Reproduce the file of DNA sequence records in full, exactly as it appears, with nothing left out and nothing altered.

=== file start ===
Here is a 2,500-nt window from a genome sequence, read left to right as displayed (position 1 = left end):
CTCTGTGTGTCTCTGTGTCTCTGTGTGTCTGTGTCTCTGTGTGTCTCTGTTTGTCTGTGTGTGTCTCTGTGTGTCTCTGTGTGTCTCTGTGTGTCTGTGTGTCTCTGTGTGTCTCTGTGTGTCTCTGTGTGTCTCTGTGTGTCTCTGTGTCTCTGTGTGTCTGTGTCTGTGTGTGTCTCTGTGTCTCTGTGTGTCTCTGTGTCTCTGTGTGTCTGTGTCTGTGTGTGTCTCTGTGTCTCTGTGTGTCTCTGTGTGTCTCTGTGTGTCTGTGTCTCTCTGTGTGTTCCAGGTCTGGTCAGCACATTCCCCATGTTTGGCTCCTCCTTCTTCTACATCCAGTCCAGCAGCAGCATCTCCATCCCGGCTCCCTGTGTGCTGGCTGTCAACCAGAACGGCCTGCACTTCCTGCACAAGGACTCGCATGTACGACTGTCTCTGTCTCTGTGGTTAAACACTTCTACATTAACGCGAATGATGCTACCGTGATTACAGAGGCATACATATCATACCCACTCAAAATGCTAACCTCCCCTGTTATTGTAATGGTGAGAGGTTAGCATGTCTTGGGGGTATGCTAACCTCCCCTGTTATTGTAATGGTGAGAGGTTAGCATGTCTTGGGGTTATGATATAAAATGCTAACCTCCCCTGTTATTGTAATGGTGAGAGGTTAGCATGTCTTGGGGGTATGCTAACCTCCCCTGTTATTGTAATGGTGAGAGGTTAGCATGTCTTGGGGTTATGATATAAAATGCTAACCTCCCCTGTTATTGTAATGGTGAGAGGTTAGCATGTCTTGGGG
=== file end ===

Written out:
Here is a 2,500-nt window from a genome sequence, read left to right as displayed (position 1 = left end):
CTCTGTGTGTCTCTGTGTCTCTGTGTGTCTGTGTCTCTGTGTGTCTCTGTTTGTCTGTGTGTGTCTCTGTGTGTCTCTGTGTGTCTCTGTGTGTCTGTGTGTCTCTGTGTGTCTCTGTGTGTCTCTGTGTGTCTCTGTGTGTCTCTGTGTCTCTGTGTGTCTGTGTCTGTGTGTGTCTCTGTGTCTCTGTGTGTCTCTGTGTCTCTGTGTGTCTGTGTCTGTGTGTGTCTCTGTGTCTCTGTGTGTCTCTGTGTGTCTCTGTGTGTCTGTGTCTCTCTGTGTGTTCCAGGTCTGGTCAGCACATTCCCCATGTTTGGCTCCTCCTTCTTCTACATCCAGTCCAGCAGCAGCATCTCCATCCCGGCTCCCTGTGTGCTGGCTGTCAACCAGAACGGCCTGCACTTCCTGCACAAGGACTCGCATGTACGACTGTCTCTGTCTCTGTGGTTAAACACTTCTACATTAACGCGAATGATGCTACCGTGATTACAGAGGCATACATATCATACCCACTCAAAATGCTAACCTCCCCTGTTATTGTAATGGTGAGAGGTTAGCATGTCTTGGGGGTATGCTAACCTCCCCTGTTATTGTAATGGTGAGAGGTTAGCATGTCTTGGGGTTATGATATAAAATGCTAACCTCCCCTGTTATTGTAATGGTGAGAGGTTAGCATGTCTTGGGGGTATGCTAACCTCCCCTGTTATTGTAATGGTGAGAGGTTAGCATGTCTTGGGGTTATGATATAAAATGCTAACCTCCCCTGTTATTGTAATGGTGAGAGGTTAGCATGTCTTGGGG